Pay-for-performance dealt a major blow
A FAILED UK general practice incentive scheme for hypertension management has added weight to arguments against the introduction of pay-for-performance models in Australia, experts say.
Evaluation of a £1.8 billion ($2.9 billion) scheme involving nearly 480,000 patients with hypertension showed the incentives had “no discernible effect” on management or outcomes over three years.
Substantial financial incentives – up to a quarter of a GP’s total income – did not improve blood pressure monitoring and control, or rates of stroke, myocardial infarction, renal failure, heart failure or all-cause mortality in the 358 general practices, the study found.
The authors said the scheme may have been ineffective because some performance thresholds may be too low for the financial incentives to be effective.
Alistair Vickery, professor of general practice at the University of Western Australia, said the results sent a word of caution to policy makers about introducing a system not backed by evidence.
“Policies for improving health outcomes should be based on evidence, not belief, and this study provides some hard evidence,” he said.
The results may bolster opposition to the Australian Government’s controversial $449.2 million diabetes management scheme, shelved in 2010 after medical groups strongly objected to the proposal.
The scheme involved annual payments worth an average of $10,800, which would be partly based on GPs’ performance in keeping patients healthy (MO, 19 November 2010).
Professor Vickery said the UK results backed warnings from general practice on the diabetes scheme that improved clinical outcomes would be based on more factors than financial incentives, such as patient behaviour, self-education, socioeconomic status, access to continuity of medical care and professional training.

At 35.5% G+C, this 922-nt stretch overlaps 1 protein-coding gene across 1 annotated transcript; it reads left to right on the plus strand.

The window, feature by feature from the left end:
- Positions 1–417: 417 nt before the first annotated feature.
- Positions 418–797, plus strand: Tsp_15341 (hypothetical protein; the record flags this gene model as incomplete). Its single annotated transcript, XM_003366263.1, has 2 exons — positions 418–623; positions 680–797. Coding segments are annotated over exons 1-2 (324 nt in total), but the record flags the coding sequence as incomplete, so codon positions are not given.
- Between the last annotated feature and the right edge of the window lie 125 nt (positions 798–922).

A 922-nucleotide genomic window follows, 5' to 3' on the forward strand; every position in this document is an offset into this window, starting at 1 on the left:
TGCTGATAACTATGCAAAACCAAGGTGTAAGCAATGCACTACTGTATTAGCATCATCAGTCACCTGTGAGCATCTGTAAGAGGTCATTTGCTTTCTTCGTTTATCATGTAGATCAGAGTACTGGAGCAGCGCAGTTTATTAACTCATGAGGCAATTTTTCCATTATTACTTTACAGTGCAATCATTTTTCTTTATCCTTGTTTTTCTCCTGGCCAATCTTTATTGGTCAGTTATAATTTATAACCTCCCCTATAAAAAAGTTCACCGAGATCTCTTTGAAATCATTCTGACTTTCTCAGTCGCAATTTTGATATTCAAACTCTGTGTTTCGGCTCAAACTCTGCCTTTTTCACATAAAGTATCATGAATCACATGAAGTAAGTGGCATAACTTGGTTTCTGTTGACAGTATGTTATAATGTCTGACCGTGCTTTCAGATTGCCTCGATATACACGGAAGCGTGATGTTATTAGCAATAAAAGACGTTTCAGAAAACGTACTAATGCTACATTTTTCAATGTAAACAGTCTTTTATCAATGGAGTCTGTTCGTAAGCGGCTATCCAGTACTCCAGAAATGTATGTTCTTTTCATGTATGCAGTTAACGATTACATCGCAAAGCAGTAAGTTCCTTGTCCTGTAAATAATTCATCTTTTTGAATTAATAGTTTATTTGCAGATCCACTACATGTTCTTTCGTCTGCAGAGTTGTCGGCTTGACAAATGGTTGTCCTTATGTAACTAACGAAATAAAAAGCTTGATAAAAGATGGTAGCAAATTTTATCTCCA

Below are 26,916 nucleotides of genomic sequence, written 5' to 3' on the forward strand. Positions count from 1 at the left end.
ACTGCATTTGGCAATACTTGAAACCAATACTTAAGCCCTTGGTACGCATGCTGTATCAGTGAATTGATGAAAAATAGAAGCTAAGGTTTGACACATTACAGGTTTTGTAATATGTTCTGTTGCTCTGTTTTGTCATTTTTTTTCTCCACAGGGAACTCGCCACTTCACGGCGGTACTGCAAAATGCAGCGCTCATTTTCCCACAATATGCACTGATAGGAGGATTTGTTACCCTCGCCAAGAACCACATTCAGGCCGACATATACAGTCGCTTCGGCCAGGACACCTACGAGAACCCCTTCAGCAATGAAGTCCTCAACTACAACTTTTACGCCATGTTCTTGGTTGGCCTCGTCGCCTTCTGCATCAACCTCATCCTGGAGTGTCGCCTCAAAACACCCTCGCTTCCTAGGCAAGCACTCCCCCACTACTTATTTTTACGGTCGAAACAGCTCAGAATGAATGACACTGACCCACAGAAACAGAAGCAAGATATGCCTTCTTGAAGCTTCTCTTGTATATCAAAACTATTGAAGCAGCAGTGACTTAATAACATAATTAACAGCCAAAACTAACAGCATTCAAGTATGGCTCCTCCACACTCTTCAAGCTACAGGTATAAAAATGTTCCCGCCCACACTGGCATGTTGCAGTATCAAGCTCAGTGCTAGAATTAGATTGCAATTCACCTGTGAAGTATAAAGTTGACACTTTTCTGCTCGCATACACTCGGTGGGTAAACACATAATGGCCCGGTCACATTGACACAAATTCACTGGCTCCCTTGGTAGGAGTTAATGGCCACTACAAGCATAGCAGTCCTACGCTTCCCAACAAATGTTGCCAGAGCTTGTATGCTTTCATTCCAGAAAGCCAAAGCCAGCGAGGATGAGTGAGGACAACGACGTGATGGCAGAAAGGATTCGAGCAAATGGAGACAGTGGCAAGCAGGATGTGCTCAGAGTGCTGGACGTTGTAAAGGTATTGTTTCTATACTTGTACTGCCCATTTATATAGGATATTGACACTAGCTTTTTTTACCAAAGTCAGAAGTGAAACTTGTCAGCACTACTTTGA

Professor Simon Stewart, head of preventative health at Melbourne’s Baker IDI Heart and Diabetes Institute, agreed the results cast doubt over introducing a similar scheme in Australia.
“Simply throwing money at a problem doesn’t necessarily correlate with good outcomes, and this is a classic case of maybe a good idea needing to be thought through a little more,” he said.
“If someone is rewarded for putting more people through the mill – for example, more hypertensive patients – that is likely to have a decrease in quality of care because there is only so much capacity for GPs to achieve that,” he said.
A better strategy, he believed, would be to link incentive payments for GPs to management processes as opposed to outcomes.
GP payments could support absolute cardiovascular risk assessment, electronic systems and practice nurses to undertake routine management of patients with chronic diseases, he concluded.
BMJ 2011; 342:d108
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